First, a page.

19 Aug Fantasy Hockey Draft Strategy 101
Drafting can be a tricky beast. It’s easy to pull up a top-300 rankings list and just go for the best available, but will that actually win you your league? If you think so, just hit that Auto-Draft button and then try to win a league from there. Spoiler alert: You’ll find out that you just drafted the fantasy equivalent of the Oilers. You might have a few good players here and there, but overall? Your team stinks. This series will hopefully give you some insight into how to strategically plan your draft (one-year leagues only) so that you maximize the talent on your team. It can be a little tedious, and it involves taking some risks, but without risks, how fun would fantasy sports really be?
WAR in the time of fantasy sports
Baseball has a lovely stat called WAR. I’m not a huge fan of America’s favourite pastime, but WAR is a great for comparing players. It stands for Wins Above Replacement and assumes that a player’s value is only worth so
mething when compared to his replacement. The same idea can be applied to help you compare players across positions. Should you go for that wide receiver or a QB? Is Erik Karlsson a better own than Jamie Benn? Points Above Replacement can help you decide that without losing your mind.
Before you begin that process, make sure you’re at a computer with Excel or Google Sheets to make your life easier and go get projections for the 2017-18 season. Make it into a nice organized table and at the end, throw in a formula that adds up the players’ projected fantasy points. That will be unique to your league, but it’ll look something like this for standard Yahoo leagues:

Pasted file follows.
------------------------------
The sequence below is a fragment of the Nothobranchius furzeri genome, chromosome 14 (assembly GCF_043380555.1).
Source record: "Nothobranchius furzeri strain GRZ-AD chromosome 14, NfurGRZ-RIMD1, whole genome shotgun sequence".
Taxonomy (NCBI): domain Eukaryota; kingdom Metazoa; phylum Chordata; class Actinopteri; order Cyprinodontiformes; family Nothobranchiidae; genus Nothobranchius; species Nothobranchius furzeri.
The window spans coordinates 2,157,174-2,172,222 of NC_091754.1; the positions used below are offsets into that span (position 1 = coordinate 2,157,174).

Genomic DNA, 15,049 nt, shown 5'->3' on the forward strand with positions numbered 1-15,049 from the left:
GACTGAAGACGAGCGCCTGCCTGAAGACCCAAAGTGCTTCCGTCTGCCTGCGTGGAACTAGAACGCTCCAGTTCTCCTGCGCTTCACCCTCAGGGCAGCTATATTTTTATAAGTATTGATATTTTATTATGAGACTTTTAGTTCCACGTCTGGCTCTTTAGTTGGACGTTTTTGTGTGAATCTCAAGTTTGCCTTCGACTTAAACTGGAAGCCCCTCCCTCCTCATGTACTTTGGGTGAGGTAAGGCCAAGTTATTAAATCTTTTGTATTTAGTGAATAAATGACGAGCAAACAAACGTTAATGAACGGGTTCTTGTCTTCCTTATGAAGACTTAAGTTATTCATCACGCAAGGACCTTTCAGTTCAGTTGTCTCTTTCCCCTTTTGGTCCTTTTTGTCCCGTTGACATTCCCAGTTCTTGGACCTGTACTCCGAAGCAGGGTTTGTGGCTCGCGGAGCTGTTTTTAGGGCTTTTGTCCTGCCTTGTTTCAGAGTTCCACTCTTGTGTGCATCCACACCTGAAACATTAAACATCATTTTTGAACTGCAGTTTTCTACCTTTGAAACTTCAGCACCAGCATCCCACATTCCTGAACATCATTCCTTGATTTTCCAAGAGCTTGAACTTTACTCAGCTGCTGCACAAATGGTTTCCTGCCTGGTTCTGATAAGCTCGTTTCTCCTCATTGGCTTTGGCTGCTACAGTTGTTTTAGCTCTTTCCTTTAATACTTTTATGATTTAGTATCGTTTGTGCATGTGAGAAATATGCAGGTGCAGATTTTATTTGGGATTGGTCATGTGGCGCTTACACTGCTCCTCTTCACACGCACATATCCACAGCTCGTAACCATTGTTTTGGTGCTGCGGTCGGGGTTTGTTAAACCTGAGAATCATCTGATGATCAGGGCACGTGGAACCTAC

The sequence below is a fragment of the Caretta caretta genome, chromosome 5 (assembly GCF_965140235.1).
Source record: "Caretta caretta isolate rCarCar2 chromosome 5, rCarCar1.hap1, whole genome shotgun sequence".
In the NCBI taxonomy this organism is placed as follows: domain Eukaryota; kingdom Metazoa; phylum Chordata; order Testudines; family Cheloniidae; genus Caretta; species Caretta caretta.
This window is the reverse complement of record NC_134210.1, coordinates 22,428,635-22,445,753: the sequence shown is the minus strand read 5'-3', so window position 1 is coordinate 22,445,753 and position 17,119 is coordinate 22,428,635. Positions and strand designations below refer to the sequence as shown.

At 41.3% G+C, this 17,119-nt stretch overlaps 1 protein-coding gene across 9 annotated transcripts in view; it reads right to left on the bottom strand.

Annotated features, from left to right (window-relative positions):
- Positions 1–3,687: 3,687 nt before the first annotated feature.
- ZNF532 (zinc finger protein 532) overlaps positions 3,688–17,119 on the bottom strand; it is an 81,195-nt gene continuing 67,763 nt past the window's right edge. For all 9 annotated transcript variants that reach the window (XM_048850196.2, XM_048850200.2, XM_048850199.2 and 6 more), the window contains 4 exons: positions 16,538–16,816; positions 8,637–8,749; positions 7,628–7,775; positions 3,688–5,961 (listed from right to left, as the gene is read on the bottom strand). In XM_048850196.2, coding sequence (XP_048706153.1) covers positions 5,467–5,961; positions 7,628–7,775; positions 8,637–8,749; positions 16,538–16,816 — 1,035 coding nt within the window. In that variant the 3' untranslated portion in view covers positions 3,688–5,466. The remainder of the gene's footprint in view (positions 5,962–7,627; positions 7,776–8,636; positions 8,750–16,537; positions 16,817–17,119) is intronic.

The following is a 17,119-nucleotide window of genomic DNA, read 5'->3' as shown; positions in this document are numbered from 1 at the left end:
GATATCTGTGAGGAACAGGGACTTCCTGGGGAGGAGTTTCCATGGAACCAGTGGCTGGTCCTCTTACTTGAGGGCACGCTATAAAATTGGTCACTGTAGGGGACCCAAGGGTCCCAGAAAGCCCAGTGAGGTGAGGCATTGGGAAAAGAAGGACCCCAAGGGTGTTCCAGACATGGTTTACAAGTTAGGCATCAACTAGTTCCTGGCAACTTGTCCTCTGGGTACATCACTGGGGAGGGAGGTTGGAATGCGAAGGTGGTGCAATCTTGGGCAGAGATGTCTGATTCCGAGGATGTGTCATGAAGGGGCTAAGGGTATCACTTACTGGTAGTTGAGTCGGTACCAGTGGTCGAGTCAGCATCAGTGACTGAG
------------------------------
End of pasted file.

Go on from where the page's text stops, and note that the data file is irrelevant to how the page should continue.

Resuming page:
=SUM( 3.00*[@[goals]] , 2.00*[@[assists]] , 1.00*[@[plus/minus]] , … , 0.40*[@[SOG]])
Basically, the sum of a player’s stats multiplied by how much each stat is worth in your league. This is the most volatile part of the process, because you’re relying on the most guesswork. You have Ovechkin projected for 50 goals and 30 assists? Better hope he gets that, or you’re screwed from the start. If you’d like to cut out a lot of your work, I’ve got a sample Google Sheet up for you. Just copy it over for your own use. Leave the red cells alone, but fill out the rest with your own projections and league settings and voila! The last column will tell you how many fantasy points each player is putting out. For the sample, I used last season’s stats. It basically means that, in terms of raw total output, Brent Burns was slightly better than Sidney Crosby, but worse than Jamie Benn or Patrick Kane.
That’s quite the workload I’ve laid out for you, so here’s a good spot to call a time-out. We’ll pick this back up in Draft Strategy 102, where we’ll see that Brent Burns may have been BETTER than Benn or Kane. In fact, he may have been the fantasy MVP of the 2015-16 season.
Til then, keep on keepin’ on, sports fans! Thanks for reading, and follow me on Twitter for more numbers and hockey-related tomfoolery! @AjayDaCosta, in case that address bar is too far away.